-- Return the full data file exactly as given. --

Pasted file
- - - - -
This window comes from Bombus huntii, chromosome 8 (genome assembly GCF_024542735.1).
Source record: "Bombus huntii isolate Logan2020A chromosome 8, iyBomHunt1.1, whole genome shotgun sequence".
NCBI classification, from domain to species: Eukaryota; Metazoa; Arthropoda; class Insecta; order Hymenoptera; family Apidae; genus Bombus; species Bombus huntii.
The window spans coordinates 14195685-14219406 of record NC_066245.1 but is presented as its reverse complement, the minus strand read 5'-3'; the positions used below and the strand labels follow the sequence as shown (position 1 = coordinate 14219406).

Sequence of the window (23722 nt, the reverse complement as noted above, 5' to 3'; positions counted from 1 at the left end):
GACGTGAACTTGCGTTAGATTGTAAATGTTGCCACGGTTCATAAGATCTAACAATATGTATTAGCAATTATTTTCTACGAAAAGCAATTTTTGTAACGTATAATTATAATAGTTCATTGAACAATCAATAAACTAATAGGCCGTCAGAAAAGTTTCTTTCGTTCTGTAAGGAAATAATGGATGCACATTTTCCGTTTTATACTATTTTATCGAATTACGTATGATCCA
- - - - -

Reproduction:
This window comes from Bombus huntii, chromosome 8 (genome assembly GCF_024542735.1).
Source record: "Bombus huntii isolate Logan2020A chromosome 8, iyBomHunt1.1, whole genome shotgun sequence".
NCBI classification, from domain to species: Eukaryota; Metazoa; Arthropoda; class Insecta; order Hymenoptera; family Apidae; genus Bombus; species Bombus huntii.
The window spans coordinates 14195685-14219406 of record NC_066245.1 but is presented as its reverse complement, the minus strand read 5'-3'; the positions used below and the strand labels follow the sequence as shown (position 1 = coordinate 14219406).

Sequence of the window (23722 nt, the reverse complement as noted above, 5' to 3'; positions counted from 1 at the left end):
GACGTGAACTTGCGTTAGATTGTAAATGTTGCCACGGTTCATAAGATCTAACAATATGTATTAGCAATTATTTTCTACGAAAAGCAATTTTTGTAACGTATAATTATAATAGTTCATTGAACAATCAATAAACTAATAGGCCGTCAGAAAAGTTTCTTTCGTTCTGTAAGGAAATAATGGATGCACATTTTCCGTTTTATACTATTTTATCGAATTACGTATGATCCA